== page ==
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Japanese Hit With Charge of Illegal Fishing : Legislators in Pacific Northwest Call for Probe

January 21, 1988|Associated Press

WASHINGTON — Legislators from the Pacific Northwest are calling for a congressional investigation into reports that Japanese ships have been fishing illegally in U.S. waters.

A Japanese official, meanwhile, said Tuesday that his government would investigate the matter and impose "serious penalties" if the allegations are true.

"If these allegations are true, millions of pounds of fish could be lost to the U.S. fish harvesting and processing industry," Rep. Mike Lowry (D-Wash.) said Tuesday. "We will not tolerate this."

Lowry, along with Rep. Don Bonker (D-Wash.) and Rep. John Miller (R-Wash.), called for a probe by a subcommittee of the House Merchant Marine and Fisheries Committee.

Washington Republican Sen. Dan Evans said he was well aware that not only Japanese but other foreign fishing vessels had been spotted in U.S. waters.

Seek Tougher Penalties

"I intend to urge strong action by the Administration," Evans said.

Seven Japanese factory ships were videotaped from a private jet last week about 38 miles inside the 200-mile U.S. fishery zone, northwest of Adak in the Aleutian Islands.

The jet was chartered by the director of the Alaska Factory Trawlers Assn., which is based in Seattle, and the president of a Seattle-based fish company.

Ted Evans of the trawlers association said the findings will be presented this week at a meeting of the North Pacific Fisheries Management Council in Anchorage, Alaska. U.S. fishermen will seek tougher penalties against foreign ships caught fishing illegally and will also seek increased Coast Guard surveillance, he said.

"If foreign vessels do fish illegally inside our waters, they are taking fish from our fishermen," Miller said in a letter to the chairman of the Fisheries, Wildlife Conservation and Environment Subcommittee.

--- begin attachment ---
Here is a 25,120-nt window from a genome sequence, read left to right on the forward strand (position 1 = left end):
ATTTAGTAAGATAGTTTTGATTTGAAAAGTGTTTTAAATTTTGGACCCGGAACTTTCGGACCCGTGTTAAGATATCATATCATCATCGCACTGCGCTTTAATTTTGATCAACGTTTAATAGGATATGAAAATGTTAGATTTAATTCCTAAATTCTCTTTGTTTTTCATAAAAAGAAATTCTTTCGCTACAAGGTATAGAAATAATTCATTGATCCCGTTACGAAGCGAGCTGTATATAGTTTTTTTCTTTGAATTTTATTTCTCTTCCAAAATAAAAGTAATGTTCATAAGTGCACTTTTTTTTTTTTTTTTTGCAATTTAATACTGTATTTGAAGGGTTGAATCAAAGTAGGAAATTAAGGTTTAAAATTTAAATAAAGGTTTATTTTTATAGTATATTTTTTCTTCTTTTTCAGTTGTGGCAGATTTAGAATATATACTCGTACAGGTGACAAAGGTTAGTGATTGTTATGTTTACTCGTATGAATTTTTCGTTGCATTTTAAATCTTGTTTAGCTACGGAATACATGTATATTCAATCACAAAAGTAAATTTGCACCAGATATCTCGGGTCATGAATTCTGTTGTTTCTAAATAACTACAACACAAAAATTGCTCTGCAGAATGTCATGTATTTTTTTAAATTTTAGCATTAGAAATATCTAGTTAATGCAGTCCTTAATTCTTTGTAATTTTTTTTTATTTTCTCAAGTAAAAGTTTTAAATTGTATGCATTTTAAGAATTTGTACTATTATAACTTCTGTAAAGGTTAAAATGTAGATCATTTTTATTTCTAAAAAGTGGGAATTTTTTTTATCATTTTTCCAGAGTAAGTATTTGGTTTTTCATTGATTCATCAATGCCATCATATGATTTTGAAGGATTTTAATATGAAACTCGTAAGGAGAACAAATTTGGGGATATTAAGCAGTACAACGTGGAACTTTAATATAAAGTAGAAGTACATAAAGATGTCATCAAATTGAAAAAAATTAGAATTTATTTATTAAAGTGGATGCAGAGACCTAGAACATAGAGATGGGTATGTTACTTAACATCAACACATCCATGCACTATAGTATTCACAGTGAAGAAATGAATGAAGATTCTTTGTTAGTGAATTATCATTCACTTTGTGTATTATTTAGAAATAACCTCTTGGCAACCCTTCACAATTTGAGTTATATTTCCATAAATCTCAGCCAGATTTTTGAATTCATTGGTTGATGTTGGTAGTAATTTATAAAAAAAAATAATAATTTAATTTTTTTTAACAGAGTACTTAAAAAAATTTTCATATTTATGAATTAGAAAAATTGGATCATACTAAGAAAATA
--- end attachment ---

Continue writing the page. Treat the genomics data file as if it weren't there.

"These videotapes and other information raise serious questions about our current enforcement efforts."

The Coast Guard and the National Marine Fisheries Service have launched an investigation and asked for copies of the videotapes.

Japanese officials were called to the State Department on Friday and asked for an explanation.

"We did tell the Japanese Embassy we considered this a serious incident and asked them for information," said Alex Almasov, a State Department spokesman. "We have not gotten a response."

$2-Billion Haul Estimated

Yasuo Endo, counselor on fisheries at the Japanese Embassy in Washington, said his government would be "extremely concerned" if there were any violations.

"I sent an urgent cable to my government asking them to investigate," Endo said Tuesday. "We will take any action necessary to find out whether the alleged case is fact or not. If it is true we would impose serious penalties."

Northwest fishermen have long complained that foreign vessels were illegally fishing U.S. waters.

Glacier Fish Co. President Sam Hjelle, who helped pay for the jet flight, said he believes that as much as 5 million metric tons of unreported fish worth up to $2 billion may have been caught in the north Pacific last year.

That is more than twice the catch that U.S. scientists have said would be a biologically acceptable harvest, he said.

Hjelle said the size of the boats videotaped indicated that they were fishing for halibut, turbot or black cod.

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